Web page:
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Volume 11 No. 12
Earn CME
Accepted Papers





Letter to the Editor

Estrogen Deficiency Hampers the Beneficial Effect of Continuous Positive Airway Pressure Therapy on Serum Vitamin D Concentrations in Postmenopausal Women Affected by Obstructive Sleep Apnea

Claudio Liguori, MD1; Andrea Romigi, PhD1; Francesca Izzi, PhD1; Nicola Biagio Mercuri, MD1,2; Maria Grazia Marciani, PhD3; Fabio Placidi, PhD1
1Sleep Medicine Centre, Neurophysiopathology Unit, Department of Systems Medicine, University of Rome “Tor Vergata,” Rome, Italy; 2Fondazione Santa Lucia IRCCS, Rome, Italy; 3Neurology Unit, Department of Systems Medicine, University of Rome “Tor Vergata,” Rome, Italy

We thank Drs. Eng and Quraishi1 for their thoughtful comments on our paper investigating the effects of short-term nasal continuous positive airway pressure (nCPAP) therapy on serum vitamin D, parathormone, and calcium levels in severe obstructive sleep apnea (OSA) patients.2 We found that only in male OSA patients who appropriately use nCPAP therapy for a 1-week period (≥ 4 hours per night, mean residual apnea-hypopnea index < 5 per hour, OSA-R) vitamin D increased to adequate serum levels. Surprisingly, female OSA-R patients did not show changes in serum vitamin D concentrations after nCPAP treatment.

In their letter, Dr. Eng and Dr. Quraishi suggested that vitamin D serum levels didn't change in female OSA-R patients due to the reciprocal interactions between estrogens and inflammatory markers affecting vitamin D homeostasis.1 Accordingly, authors based their assumption on the evidence that serum vitamin D levels may be negatively regulated by inflammation, which may be in turn modified by estrogens levels.3,4 However, they evidenced two specific conditions: in presence of adequate endogenous estrogen production, and during exogenous estrogen therapy.1

In our paper, we hypothesized that vitamin D serum levels were not modified by nCPAP therapy in female OSA-R group because of the mediation of female sexual hormones.2 Indeed, estrogens negatively influence vitamin D homeostasis, particularly in postmenopausal women.5 In our study female OSA-R group was prevalently constituted by postmenopausal women, since OSA is more frequent in those patients.6 Moreover, the female OSA-R group did not count patients taking exogenous estrogens therapy. On these basis, we concluded that in female OSA-R patients reduced estrogen levels, not changing after nCPAP therapy,6 did not allow the recovery of serum vitamin D concentrations.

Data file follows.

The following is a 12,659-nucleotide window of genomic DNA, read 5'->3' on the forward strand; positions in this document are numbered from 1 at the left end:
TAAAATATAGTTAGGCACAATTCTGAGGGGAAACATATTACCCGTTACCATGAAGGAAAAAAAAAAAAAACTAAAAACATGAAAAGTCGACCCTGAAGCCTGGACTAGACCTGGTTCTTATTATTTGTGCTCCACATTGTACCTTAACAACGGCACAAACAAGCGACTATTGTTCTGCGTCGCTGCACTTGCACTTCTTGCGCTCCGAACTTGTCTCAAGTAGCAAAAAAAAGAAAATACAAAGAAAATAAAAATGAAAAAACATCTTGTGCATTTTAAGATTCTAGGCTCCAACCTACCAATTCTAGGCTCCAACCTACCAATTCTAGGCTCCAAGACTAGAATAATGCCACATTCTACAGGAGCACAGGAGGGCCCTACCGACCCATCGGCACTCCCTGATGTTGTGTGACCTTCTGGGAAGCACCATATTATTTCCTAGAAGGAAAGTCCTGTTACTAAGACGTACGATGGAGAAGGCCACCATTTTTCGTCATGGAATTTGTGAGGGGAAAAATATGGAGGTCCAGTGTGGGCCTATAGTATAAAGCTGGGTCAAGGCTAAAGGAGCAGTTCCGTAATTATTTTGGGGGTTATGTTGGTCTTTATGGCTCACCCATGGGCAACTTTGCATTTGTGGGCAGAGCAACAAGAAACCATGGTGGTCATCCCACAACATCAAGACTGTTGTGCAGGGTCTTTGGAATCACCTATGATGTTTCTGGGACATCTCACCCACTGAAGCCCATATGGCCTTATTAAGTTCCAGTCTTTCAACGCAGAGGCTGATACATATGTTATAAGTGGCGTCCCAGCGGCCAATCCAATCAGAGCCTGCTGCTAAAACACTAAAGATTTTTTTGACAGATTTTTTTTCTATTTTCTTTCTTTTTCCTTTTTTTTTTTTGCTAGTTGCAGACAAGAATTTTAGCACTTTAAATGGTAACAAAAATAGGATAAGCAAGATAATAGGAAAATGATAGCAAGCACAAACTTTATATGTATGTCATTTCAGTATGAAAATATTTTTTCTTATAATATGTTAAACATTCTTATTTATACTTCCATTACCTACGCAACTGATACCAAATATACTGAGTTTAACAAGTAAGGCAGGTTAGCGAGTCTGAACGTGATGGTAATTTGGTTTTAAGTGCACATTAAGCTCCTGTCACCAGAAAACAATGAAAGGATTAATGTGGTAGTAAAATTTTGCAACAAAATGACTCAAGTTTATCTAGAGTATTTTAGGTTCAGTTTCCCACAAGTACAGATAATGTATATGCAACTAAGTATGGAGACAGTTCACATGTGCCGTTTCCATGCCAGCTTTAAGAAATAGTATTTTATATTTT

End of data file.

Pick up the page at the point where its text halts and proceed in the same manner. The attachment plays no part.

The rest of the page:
Therefore, although the hypothesis from Dr. Eng and Dr. Quraishi is interesting, it is not applicable to our study for two reasons: firstly, our cohort of female OSA-R patients did not show adequate estrogen production due to postmenopausal condition; secondly, female OSA-R group did not count patients taking exogenous estrogen therapy.

In conclusion, taking into account that in female OSA patients the effect of nCPAP therapy is lowered due to hormonal and genetic factors,7 we agree with Eng and Quraishi in suggesting future studies interrogating the effect of inflammatory markers coupled with sexual hormones changes in altering micronutrient status in OSA patients, especially women.

DISCLOSURE STATEMENT

This was not an industry supported study. The authors have indicated no financial conflicts of interest.

CITATION

Liguori C, Romigi A, Izzi F, Mercuri NB, Marciani MG, Placidi F. Estrogen deficiency hampers the beneficial effect of continuous positive airway pressure therapy on serum vitamin D concentrations in postmenopausal women affected by obstructive sleep apnea. J Clin Sleep Med 2015;11(12):1473–1474.

REFERENCES

1 

Eng KJ, Quraishi SA, authors. Changes in vitamin D status after nasal continuous positive airway pressure: could alterations in systemic inflammatory markers explain these observations? J Clin Sleep Med. 2015;11:1471.

2 

Liguori C, Romigi A, Izzi F, et al., authors. Continuous positive airway pressure treatment increases serum vitamin D levels in male patients with obstructive sleep apnea. J Clin Sleep Med. 2015;11:603–7. [PubMed]

3 

Mellenthin L, Wallaschofski H, Grotevendt A, Völzke H, Nauck M, Hannemann A, authors. Association between serum vitamin D concentration and inflammatory markers in the general adult population. Metabolism. 2014;63:1056–62. [PubMed]

4 

Davison S, Davis S, authors. New markers for cardiovascular disease risk in women: impact of endogenous estrogen status and exogenous postmenopausal hormone therapy. J Clin Endocrinol Metab. 2003;88:2470–8. [PubMed]

5 

Lerchbaum E, author. Vitamin D and menopause: a narrative review. Maturitas. 2014;79:3–7. [PubMed]

6 

Celec P, Mucska I, Ostantníková D, Hodosy J, authors. Testosterone and estradiol are not affected in male and female patients with obstructive sleep apnea treated with continuous positive airway pressure. J Endocrinol Invest. 2014;37:9–12. [PubMed]

7 

Mermigkis C, Bouloukaki I, Mermigkis D, et al., authors. CRP evolution pattern in CPAP-treated obstructive sleep apnea patients. Does gender play a role? Sleep Breath. 2012;16:813–9. [PubMed]